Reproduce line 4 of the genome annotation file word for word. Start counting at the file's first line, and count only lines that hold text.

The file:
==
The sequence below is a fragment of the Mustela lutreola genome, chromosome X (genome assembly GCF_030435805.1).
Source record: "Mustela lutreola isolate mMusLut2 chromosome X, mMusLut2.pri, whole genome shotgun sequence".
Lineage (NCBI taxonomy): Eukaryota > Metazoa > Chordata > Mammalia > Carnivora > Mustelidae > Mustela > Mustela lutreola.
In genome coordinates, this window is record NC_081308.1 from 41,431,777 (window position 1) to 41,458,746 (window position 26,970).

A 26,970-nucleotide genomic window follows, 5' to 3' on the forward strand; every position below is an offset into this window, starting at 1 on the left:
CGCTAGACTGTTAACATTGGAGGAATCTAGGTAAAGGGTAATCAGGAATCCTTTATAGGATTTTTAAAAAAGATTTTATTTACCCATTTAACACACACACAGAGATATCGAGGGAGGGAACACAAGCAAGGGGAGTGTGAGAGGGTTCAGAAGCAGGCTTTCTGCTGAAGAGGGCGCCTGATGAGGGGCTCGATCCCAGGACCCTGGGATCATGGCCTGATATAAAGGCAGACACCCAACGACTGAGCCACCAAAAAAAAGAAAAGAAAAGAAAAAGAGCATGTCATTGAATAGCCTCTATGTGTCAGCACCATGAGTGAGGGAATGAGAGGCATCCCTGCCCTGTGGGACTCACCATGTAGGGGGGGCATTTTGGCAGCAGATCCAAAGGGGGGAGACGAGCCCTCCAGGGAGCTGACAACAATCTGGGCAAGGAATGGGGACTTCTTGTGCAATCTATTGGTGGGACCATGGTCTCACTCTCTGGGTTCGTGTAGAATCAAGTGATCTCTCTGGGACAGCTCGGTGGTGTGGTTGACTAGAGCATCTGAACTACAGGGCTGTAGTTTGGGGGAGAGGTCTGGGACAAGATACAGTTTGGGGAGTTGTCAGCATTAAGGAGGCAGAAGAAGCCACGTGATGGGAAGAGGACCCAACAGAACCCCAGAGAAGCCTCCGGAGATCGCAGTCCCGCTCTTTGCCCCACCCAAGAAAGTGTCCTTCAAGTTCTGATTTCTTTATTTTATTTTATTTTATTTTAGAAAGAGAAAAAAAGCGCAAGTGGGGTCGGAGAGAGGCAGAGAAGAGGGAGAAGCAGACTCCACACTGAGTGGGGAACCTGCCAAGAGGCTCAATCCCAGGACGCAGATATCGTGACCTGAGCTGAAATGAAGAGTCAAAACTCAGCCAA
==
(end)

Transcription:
In genome coordinates, this window is record NC_081308.1 from 41,431,777 (window position 1) to 41,458,746 (window position 26,970).